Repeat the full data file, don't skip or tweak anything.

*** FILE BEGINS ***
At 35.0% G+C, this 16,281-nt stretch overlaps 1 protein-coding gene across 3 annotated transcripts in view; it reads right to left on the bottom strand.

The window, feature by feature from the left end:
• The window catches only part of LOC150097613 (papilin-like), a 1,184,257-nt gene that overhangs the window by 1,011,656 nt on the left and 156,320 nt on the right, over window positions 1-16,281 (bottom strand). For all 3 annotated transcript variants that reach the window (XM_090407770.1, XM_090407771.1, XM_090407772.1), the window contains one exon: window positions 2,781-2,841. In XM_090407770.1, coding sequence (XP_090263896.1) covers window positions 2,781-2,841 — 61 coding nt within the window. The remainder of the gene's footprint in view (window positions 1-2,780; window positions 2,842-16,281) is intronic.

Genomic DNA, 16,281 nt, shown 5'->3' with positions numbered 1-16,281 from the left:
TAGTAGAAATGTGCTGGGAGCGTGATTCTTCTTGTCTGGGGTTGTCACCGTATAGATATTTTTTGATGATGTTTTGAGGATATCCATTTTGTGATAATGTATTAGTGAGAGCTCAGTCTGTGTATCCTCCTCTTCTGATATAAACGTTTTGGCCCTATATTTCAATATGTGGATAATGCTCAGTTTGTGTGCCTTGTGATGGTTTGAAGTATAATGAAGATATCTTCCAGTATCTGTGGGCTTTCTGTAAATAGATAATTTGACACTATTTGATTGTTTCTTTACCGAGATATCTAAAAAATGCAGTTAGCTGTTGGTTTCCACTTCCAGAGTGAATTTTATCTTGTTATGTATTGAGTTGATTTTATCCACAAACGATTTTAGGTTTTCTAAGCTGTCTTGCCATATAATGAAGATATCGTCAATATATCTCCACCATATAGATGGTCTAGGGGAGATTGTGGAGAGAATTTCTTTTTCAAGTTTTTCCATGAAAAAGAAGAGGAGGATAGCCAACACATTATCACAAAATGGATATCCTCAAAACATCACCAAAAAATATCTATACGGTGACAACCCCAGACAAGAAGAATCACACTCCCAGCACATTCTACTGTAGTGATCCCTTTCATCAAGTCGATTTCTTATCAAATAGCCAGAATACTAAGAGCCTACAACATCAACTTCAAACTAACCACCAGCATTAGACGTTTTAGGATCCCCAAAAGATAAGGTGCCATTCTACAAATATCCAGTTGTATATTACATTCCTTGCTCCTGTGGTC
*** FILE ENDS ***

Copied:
At 35.0% G+C, this 16,281-nt stretch overlaps 1 protein-coding gene across 3 annotated transcripts in view; it reads right to left on the bottom strand.

The window, feature by feature from the left end:
• The window catches only part of LOC150097613 (papilin-like), a 1,184,257-nt gene that overhangs the window by 1,011,656 nt on the left and 156,320 nt on the right, over window positions 1-16,281 (bottom strand). For all 3 annotated transcript variants that reach the window (XM_090407770.1, XM_090407771.1, XM_090407772.1), the window contains one exon: window positions 2,781-2,841. In XM_090407770.1, coding sequence (XP_090263896.1) covers window positions 2,781-2,841 — 61 coding nt within the window. The remainder of the gene's footprint in view (window positions 1-2,780; window positions 2,842-16,281) is intronic.

Genomic DNA, 16,281 nt, shown 5'->3' with positions numbered 1-16,281 from the left:
TAGTAGAAATGTGCTGGGAGCGTGATTCTTCTTGTCTGGGGTTGTCACCGTATAGATATTTTTTGATGATGTTTTGAGGATATCCATTTTGTGATAATGTATTAGTGAGAGCTCAGTCTGTGTATCCTCCTCTTCTGATATAAACGTTTTGGCCCTATATTTCAATATGTGGATAATGCTCAGTTTGTGTGCCTTGTGATGGTTTGAAGTATAATGAAGATATCTTCCAGTATCTGTGGGCTTTCTGTAAATAGATAATTTGACACTATTTGATTGTTTCTTTACCGAGATATCTAAAAAATGCAGTTAGCTGTTGGTTTCCACTTCCAGAGTGAATTTTATCTTGTTATGTATTGAGTTGATTTTATCCACAAACGATTTTAGGTTTTCTAAGCTGTCTTGCCATATAATGAAGATATCGTCAATATATCTCCACCATATAGATGGTCTAGGGGAGATTGTGGAGAGAATTTCTTTTTCAAGTTTTTCCATGAAAAAGAAGAGGAGGATAGCCAACACATTATCACAAAATGGATATCCTCAAAACATCACCAAAAAATATCTATACGGTGACAACCCCAGACAAGAAGAATCACACTCCCAGCACATTCTACTGTAGTGATCCCTTTCATCAAGTCGATTTCTTATCAAATAGCCAGAATACTAAGAGCCTACAACATCAACTTCAAACTAACCACCAGCATTAGACGTTTTAGGATCCCCAAAAGATAAGGTGCCATTCTACAAATATCCAGTTGTATATTACATTCCTTGCTCCTGTGGTC